The New Jersey Attorney General’s office and the Division on Civil Rights announced new statewide guidance on hairstyle discrimination in the wake of an investigation into a 2018 incident wherein a high school wrestler was made to cut his dreadlocks before being allowed to compete by a referee.
In addition, the DCR and the New Jersey State Interscholastic Athletic Association announced an agreement that included a two-year suspension of the referee, as well as implicit bias training for high school athletics officials and staff.
The investigation began after a December 2018 when then-16-year-old Andrew Johnson, a wrestler for Buena High School, was presented with a choice by referee Alan Maloney: he could either forfeit his match, or cut his hair. Johnson’s coaches protested the decision, but ultimately Johnson allowed his hair to be cut by an athletic trainer. Video of the incident went viral.
Epitome of a team player— Mike Frankel (@MikeFrankelJSZ) December 20, 2018
A referee wouldn't allow Andrew Johnson of Buena @brhschiefs to wrestle with a cover over his dreadlocks. It was either an impromptu haircut, or a forfeit. Johnson chose the haircut, then won by sudden victory in OT to help spark Buena to a win. pic.twitter.com/f6JidKNKoI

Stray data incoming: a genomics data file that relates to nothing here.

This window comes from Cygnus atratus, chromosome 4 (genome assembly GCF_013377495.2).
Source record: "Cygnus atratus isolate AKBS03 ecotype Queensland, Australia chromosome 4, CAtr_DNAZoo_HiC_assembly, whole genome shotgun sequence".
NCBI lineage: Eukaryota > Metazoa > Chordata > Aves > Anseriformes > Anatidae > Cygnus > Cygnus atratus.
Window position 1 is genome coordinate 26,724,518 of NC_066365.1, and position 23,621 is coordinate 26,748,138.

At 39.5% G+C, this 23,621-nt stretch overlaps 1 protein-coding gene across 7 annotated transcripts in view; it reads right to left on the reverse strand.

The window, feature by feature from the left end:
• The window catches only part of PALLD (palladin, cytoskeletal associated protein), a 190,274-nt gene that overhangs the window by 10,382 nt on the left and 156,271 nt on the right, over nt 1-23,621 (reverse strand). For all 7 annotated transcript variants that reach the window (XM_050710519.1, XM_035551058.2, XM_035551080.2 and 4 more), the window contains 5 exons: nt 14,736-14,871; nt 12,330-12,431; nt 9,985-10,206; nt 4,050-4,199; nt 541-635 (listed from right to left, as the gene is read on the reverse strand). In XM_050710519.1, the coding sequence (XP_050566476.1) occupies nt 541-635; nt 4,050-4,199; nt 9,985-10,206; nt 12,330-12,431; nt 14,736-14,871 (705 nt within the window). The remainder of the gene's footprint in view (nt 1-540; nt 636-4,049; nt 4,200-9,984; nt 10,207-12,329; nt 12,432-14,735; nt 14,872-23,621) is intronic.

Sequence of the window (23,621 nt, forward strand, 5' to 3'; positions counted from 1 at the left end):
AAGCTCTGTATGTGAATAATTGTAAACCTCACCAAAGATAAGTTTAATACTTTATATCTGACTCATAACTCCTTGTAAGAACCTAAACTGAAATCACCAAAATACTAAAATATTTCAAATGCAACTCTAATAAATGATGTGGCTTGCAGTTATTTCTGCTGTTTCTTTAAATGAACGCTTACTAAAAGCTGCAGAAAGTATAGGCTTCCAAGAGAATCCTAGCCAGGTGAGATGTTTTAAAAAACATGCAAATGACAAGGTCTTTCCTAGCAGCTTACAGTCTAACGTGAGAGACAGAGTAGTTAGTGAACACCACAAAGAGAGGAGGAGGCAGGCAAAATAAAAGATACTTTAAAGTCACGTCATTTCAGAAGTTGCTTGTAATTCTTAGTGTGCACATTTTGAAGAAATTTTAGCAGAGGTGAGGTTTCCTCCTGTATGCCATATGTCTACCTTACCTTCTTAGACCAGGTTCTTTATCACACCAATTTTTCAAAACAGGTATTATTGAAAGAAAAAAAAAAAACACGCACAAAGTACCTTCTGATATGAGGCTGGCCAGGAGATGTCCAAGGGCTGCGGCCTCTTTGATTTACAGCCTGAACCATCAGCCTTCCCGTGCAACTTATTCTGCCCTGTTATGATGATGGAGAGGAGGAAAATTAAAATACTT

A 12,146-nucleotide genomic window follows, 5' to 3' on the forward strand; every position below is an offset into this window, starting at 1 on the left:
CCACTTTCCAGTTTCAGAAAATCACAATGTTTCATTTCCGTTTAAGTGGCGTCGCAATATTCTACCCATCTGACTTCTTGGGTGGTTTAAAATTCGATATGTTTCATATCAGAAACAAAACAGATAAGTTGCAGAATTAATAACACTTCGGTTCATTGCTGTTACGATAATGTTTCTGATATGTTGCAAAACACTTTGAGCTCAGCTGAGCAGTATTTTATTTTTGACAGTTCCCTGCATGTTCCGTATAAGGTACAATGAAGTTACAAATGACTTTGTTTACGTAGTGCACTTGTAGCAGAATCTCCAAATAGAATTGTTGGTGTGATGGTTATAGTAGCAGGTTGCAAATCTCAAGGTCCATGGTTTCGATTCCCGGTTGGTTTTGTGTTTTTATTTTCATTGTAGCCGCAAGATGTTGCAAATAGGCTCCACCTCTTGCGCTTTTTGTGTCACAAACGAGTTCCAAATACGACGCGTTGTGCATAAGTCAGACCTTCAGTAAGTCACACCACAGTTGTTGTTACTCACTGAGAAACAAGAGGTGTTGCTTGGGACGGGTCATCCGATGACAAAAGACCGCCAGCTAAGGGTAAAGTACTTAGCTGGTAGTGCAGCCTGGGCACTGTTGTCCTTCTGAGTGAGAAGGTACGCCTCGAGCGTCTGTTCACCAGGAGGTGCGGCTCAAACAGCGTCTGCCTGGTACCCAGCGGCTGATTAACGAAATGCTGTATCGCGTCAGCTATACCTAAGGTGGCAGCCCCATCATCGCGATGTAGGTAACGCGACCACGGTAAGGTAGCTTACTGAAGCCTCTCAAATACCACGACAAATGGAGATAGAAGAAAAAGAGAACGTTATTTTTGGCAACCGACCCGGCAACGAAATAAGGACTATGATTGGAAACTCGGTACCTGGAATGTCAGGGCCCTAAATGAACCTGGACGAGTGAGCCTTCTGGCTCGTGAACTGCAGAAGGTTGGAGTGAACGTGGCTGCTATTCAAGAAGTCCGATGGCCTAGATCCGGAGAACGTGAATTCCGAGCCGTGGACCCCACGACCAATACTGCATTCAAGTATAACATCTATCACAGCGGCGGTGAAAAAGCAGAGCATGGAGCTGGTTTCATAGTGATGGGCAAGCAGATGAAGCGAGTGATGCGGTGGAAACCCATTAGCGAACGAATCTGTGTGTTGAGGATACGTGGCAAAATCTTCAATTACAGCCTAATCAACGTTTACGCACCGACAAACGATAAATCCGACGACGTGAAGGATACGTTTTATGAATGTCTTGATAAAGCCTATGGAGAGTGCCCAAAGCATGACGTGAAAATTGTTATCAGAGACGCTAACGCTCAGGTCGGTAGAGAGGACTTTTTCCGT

A Memorandum of Agreement (MOA) between the DCR and NJSIAA detailed the results of parallel investigations by each body.
Maloney was found to have believed Johnson’s locs to be in violation of an NFHS rule governing the length of an athlete’s hair and when an athlete must use a hair cover. However, according to a release from the Attorney General’s office, that rule had previously been interpreted by wrestling officials to require a hair cover for traditionally Black hairstyles regardless of length.
In new guidance, the DCR said that discrimination based on race includes discrimination based on traits that are “inextricably intertwined with or closely associated with race,” such as hairstyles.
“Discrimination against Black people because of their hair, which is often based on stereotypes that traditionally Black hairstyles are ‘unprofessional’ or ‘unkempt’ is a persistent form of anti-Black racism,” DCR director Rachel Wainer Apter said. “This guidance makes clear that employers, housing providers and places of public accommodation cannot police Black hair. And the MOA will ensure that high school athletes across the state can focus on being their best, not worrying that their hair will subject them to differential treatment based on race. We are grateful to the NJSIAA for their hard work on this Agreement.”
“With today’s announcement, we hope that no athlete going forward will be forced to sacrifice their identity for the opportunity to compete,” Johnson’s attorney Dominic A. Speziali said in a statement.